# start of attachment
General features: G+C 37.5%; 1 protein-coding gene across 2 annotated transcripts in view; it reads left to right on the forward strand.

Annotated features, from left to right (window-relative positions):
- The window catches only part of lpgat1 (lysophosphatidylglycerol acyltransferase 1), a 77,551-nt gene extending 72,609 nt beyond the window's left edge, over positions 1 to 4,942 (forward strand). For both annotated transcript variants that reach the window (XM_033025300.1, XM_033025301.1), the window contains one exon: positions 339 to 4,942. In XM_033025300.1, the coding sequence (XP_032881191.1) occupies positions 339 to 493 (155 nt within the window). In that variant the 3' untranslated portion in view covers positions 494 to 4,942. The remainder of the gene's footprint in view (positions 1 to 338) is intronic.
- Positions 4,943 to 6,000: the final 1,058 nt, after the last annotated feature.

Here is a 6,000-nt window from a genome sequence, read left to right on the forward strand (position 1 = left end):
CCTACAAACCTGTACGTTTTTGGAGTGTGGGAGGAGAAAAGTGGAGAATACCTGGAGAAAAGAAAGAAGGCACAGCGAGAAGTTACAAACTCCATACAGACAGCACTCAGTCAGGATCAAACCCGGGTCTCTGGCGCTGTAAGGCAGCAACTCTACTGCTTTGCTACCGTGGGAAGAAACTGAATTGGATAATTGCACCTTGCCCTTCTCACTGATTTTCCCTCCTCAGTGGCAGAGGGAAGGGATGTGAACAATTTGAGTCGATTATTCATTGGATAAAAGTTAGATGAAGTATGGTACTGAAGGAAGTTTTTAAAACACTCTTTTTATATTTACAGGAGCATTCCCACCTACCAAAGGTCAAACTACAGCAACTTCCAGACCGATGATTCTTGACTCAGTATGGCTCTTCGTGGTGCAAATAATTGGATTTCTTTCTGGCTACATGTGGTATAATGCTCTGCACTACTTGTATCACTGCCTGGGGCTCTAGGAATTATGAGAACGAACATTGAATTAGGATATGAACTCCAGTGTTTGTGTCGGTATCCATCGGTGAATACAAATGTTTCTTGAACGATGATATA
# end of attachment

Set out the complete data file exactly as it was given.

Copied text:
General features: G+C 37.5%; 1 protein-coding gene across 2 annotated transcripts in view; it reads left to right on the forward strand.

Annotated features, from left to right (window-relative positions):
- The window catches only part of lpgat1 (lysophosphatidylglycerol acyltransferase 1), a 77,551-nt gene extending 72,609 nt beyond the window's left edge, over positions 1 to 4,942 (forward strand). For both annotated transcript variants that reach the window (XM_033025300.1, XM_033025301.1), the window contains one exon: positions 339 to 4,942. In XM_033025300.1, the coding sequence (XP_032881191.1) occupies positions 339 to 493 (155 nt within the window). In that variant the 3' untranslated portion in view covers positions 494 to 4,942. The remainder of the gene's footprint in view (positions 1 to 338) is intronic.
- Positions 4,943 to 6,000: the final 1,058 nt, after the last annotated feature.

Here is a 6,000-nt window from a genome sequence, read left to right on the forward strand (position 1 = left end):
CCTACAAACCTGTACGTTTTTGGAGTGTGGGAGGAGAAAAGTGGAGAATACCTGGAGAAAAGAAAGAAGGCACAGCGAGAAGTTACAAACTCCATACAGACAGCACTCAGTCAGGATCAAACCCGGGTCTCTGGCGCTGTAAGGCAGCAACTCTACTGCTTTGCTACCGTGGGAAGAAACTGAATTGGATAATTGCACCTTGCCCTTCTCACTGATTTTCCCTCCTCAGTGGCAGAGGGAAGGGATGTGAACAATTTGAGTCGATTATTCATTGGATAAAAGTTAGATGAAGTATGGTACTGAAGGAAGTTTTTAAAACACTCTTTTTATATTTACAGGAGCATTCCCACCTACCAAAGGTCAAACTACAGCAACTTCCAGACCGATGATTCTTGACTCAGTATGGCTCTTCGTGGTGCAAATAATTGGATTTCTTTCTGGCTACATGTGGTATAATGCTCTGCACTACTTGTATCACTGCCTGGGGCTCTAGGAATTATGAGAACGAACATTGAATTAGGATATGAACTCCAGTGTTTGTGTCGGTATCCATCGGTGAATACAAATGTTTCTTGAACGATGATATA